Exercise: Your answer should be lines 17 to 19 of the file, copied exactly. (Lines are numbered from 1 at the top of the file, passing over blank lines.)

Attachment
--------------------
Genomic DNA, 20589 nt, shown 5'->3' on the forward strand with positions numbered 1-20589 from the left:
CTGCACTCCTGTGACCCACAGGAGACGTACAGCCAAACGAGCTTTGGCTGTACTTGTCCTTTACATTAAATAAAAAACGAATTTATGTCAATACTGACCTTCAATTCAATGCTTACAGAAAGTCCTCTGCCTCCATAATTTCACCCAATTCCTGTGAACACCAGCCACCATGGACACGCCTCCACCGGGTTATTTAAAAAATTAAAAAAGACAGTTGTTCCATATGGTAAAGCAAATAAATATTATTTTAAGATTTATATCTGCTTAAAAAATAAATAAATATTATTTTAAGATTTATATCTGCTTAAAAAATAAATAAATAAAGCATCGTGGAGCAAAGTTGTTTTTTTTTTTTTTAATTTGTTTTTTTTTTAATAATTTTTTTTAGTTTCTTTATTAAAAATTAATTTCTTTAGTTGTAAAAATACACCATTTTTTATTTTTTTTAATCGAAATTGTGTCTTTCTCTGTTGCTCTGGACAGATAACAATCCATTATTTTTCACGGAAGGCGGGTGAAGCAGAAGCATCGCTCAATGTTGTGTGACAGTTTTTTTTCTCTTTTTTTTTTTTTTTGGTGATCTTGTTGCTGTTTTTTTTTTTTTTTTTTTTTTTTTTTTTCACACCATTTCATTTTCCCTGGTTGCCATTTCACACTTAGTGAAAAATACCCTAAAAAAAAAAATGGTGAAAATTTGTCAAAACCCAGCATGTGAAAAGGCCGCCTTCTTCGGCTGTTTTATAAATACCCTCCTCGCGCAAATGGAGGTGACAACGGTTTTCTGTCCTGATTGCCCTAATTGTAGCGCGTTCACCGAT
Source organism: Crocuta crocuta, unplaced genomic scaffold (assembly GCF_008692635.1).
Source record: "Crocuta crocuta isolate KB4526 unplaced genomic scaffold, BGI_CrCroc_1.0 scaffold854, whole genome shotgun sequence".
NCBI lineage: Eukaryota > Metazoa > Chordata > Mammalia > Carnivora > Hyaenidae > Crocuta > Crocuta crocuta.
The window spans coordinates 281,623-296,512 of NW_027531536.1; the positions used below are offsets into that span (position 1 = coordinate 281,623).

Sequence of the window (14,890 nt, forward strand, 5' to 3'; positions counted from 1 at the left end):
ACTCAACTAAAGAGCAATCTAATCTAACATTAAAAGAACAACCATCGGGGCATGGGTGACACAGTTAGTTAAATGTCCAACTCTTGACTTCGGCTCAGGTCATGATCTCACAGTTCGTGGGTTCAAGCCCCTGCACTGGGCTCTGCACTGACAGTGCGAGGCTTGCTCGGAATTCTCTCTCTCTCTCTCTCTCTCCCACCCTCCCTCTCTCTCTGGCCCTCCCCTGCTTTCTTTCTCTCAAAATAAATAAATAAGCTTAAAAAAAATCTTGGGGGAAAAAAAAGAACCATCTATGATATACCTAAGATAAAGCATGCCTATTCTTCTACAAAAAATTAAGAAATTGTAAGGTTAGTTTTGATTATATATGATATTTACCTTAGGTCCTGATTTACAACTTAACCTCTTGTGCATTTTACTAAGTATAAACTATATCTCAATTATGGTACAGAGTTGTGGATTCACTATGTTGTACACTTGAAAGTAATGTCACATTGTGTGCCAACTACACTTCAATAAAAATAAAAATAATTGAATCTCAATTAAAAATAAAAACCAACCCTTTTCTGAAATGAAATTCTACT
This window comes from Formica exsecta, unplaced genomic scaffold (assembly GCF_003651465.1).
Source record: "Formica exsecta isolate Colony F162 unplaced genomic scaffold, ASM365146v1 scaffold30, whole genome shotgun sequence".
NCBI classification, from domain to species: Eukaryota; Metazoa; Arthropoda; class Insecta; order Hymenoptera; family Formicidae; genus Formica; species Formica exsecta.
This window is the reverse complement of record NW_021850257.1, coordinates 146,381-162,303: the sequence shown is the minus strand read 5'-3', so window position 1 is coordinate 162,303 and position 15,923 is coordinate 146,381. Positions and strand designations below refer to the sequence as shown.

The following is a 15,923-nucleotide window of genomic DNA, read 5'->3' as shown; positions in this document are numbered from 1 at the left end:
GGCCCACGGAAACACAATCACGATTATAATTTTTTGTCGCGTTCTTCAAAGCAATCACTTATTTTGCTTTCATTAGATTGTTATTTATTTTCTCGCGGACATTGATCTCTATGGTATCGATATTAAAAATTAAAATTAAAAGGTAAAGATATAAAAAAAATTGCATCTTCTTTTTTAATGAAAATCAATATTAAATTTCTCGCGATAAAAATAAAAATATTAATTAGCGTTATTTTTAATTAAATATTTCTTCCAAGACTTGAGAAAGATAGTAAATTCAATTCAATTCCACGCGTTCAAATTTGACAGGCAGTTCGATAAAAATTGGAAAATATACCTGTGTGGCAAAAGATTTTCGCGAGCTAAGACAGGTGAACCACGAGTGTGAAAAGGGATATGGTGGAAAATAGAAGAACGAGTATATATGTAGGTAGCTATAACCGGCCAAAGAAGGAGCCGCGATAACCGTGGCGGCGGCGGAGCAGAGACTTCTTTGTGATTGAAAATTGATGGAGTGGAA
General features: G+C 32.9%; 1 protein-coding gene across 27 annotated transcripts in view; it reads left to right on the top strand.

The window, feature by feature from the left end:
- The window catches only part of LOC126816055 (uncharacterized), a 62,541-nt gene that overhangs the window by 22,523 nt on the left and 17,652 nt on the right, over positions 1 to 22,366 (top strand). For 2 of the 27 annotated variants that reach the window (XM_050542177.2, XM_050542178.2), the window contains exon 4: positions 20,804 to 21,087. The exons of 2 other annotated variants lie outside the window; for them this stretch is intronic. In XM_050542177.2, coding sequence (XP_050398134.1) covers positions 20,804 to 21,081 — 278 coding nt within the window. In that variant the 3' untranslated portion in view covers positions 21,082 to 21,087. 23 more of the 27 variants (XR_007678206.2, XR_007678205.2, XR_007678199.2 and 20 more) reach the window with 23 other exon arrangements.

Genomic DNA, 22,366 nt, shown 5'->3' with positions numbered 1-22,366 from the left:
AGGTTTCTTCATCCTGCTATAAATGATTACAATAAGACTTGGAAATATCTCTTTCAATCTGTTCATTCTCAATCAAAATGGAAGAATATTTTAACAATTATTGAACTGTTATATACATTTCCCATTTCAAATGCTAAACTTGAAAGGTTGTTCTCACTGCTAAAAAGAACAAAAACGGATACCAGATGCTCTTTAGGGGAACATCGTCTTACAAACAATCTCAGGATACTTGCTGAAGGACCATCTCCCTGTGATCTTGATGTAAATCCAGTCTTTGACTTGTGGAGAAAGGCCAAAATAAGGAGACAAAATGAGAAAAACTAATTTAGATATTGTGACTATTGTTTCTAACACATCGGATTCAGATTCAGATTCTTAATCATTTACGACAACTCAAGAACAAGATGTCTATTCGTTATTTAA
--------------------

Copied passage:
- The window catches only part of LOC126816055 (uncharacterized), a 62,541-nt gene that overhangs the window by 22,523 nt on the left and 17,652 nt on the right, over positions 1 to 22,366 (top strand). For 2 of the 27 annotated variants that reach the window (XM_050542177.2, XM_050542178.2), the window contains exon 4: positions 20,804 to 21,087. The exons of 2 other annotated variants lie outside the window; for them this stretch is intronic. In XM_050542177.2, coding sequence (XP_050398134.1) covers positions 20,804 to 21,081 — 278 coding nt within the window. In that variant the 3' untranslated portion in view covers positions 21,082 to 21,087. 23 more of the 27 variants (XR_007678206.2, XR_007678205.2, XR_007678199.2 and 20 more) reach the window with 23 other exon arrangements.

Genomic DNA, 22,366 nt, shown 5'->3' with positions numbered 1-22,366 from the left:
AGGTTTCTTCATCCTGCTATAAATGATTACAATAAGACTTGGAAATATCTCTTTCAATCTGTTCATTCTCAATCAAAATGGAAGAATATTTTAACAATTATTGAACTGTTATATACATTTCCCATTTCAAATGCTAAACTTGAAAGGTTGTTCTCACTGCTAAAAAGAACAAAAACGGATACCAGATGCTCTTTAGGGGAACATCGTCTTACAAACAATCTCAGGATACTTGCTGAAGGACCATCTCCCTGTGATCTTGATGTAAATCCAGTCTTTGACTTGTGGAGAAAGGCCAAAATAAGGAGACAAAATGAGAAAAACTAATTTAGATATTGTGACTATTGTTTCTAACACATCGGATTCAGATTCAGATTCTTAATCATTTACGACAACTCAAGAACAAGATGTCTATTCGTTATTTAA